Making Naval History: The CSS Hunley
Originally christened as Fish Boat and constructed in Mobile, Alabama, the Confederate submarine H. L. Hunley was plagued with bad luck. The Hunley was first launched in July 1863 and sank during a training exercise just 17 days after reaching the Confederate port in Charleston, South Carolina. Five crewmembers were killed. The Hunley was repaired and sent back into action. This time the crew included her namesake and inventor Horace Lawson Hunley. She sank again on October 15, 1863, taking all crewmembers with her to meet Davy Jones. The Hunley was then repaired and launched yet again. Third time’s a charm: on this voyage she would make naval history.
The submarine was originally designed to attack by means of a floating explosive charge. She would dive beneath an enemy ship while dragging a torpedo – this would allow her to resurface at a safe distance by the time the enemy’s ship exploded. But this design was not without danger to the sub and her crew. There was a chance that the torpedo could drift right into the side of the submarine. Experts saw this risk and changed the defensive design of the Hunley before she was launched. They decided to equip her with a spar torpedo. Attached to a 22-foot-long spar, the torpedo was used to ram enemy ships. In theory, the weapon was stabbed into the enemy vessel. While the submarine safely backed away, a mechanical trigger attached via cord to the Hunley would activate the explosion.
Before the Hunley set out on her last and only mission during the Civil War, she underwent more remodeling. After Horace Hunley’s untimely death, General Beauregard issued an order that prohibited the vessel from attacking while underwater. The Hunley was then modified to resemble an earlier vessel, the CSS David. A downward-angled iron pipe was attached to the sub’s bow, which enabled the Hunley to deliver an explosive charge while floating at the water’s surface.
On February 17th, 1864 – 150 years ago this month – the CSS Hunley made its way out of the Charleston Harbor in South Carolina. As part of the Union naval blockade, the USS Housatonic was stationed at the entrance to the harbor. The 1,240-ton Housatonic was equipped with 12 cannons. The Hunley planned to attack the Housatonic in an effort to lift
the blockade. Manned by Confederate Lieutenant George E. Dixion and a group of seven volunteers, the submarine crept towards the Housatonic. Reports differ, but it is clear that the sub remained invisible to the enemy until the last possible moment. The Hunley successfully embedded and detonated its spar torpedo. Within five minutes most of the Housatonic was below water, making the Hunley the first submarine in naval history to successfully attack and sink an enemy vessel.
The sinking of the Housatonic guaranteed the Hunley a spot in naval history. However, despite the Hunley’s success, not a soul would see the sub for over 100 years. As she made her way back home to the port at Sullivan Island, the Hunley sank for the third time. Did she sustain damage in her fight against the Housatonic? Many reports claim that the Hunley remained afloat for at least an hour after the attack. So why did she sink? The commander at Fort Moultrie reported signals from the Hunley observed and answered and a lookout on the Housatonic reported signal lights. The cause of the Hunley’s demise was a mystery. In January 2013, conservator Paul Mardikian announced that he had found evidence of a copper sleeve on the end of the Hunley’s spar, indicating that the torpedo and spar may have been directly attached. According to this data, it is entirely possible that the submarine was less than 20 feet away when the torpedo exploded. In this situation, damage to the Hunley and her crew is likely.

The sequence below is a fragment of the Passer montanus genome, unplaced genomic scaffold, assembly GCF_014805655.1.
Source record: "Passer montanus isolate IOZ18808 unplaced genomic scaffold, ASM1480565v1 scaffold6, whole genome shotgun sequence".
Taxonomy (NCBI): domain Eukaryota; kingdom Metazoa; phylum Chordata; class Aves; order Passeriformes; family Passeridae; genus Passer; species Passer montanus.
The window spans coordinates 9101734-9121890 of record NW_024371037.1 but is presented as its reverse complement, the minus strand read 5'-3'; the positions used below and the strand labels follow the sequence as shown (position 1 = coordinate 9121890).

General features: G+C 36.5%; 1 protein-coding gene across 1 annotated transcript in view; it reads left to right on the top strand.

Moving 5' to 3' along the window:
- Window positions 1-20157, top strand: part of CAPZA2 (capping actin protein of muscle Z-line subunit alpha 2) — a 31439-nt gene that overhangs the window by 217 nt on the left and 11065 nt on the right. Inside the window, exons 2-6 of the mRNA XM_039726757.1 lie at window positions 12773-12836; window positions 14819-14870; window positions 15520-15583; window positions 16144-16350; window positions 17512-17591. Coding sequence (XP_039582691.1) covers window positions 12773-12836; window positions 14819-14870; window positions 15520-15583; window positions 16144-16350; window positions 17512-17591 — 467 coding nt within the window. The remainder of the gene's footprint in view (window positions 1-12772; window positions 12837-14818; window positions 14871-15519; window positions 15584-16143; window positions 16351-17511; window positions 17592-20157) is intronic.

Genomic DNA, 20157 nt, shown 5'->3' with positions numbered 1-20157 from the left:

Credit for the Hunley’s discovery goes to underwater archaeologist E. Lee Spence, who discovered the vessel in 1970. However, it wasn’t until 1995 that the sub was verified as the Hunley. Specialists raised the sub from a watery grave in August 2000. Its location in the Atlantic was officially marked as just 100 yards from the sunken wreck of the Housatonic.
Eight headstones in the Magnolia Cemetery in Charleston, South Carolina mark the graves of the Hunley’s final crew. Interestingly enough, the discovery of the sub also verified a family legend. Lt. Dixon’s descendants had heard tell of a lucky coin given to him by his sweetheart Queenie Bennett. During the Battle of Shiloh, Lt. Dixon was shot in the hip. The bullet struck the center of the coin, saving his leg and possibly his life. Turns out the tale was true. A researcher discovered a $20 gold piece lying close to Lt. Dixon’s remains. It bore the inscription:
Shiloh April 6, 1862
My life Preserver G. E. D.
The Hunley made history once more when it was discovered on the seafloor. Valued at 40 million dollars, the submarine and its contents make up one of the most important and valuable discoveries for the state of South Carolina. The Hunley was a remarkable machine for its time and though its service time was short, the sub left a lasting mark in naval history.
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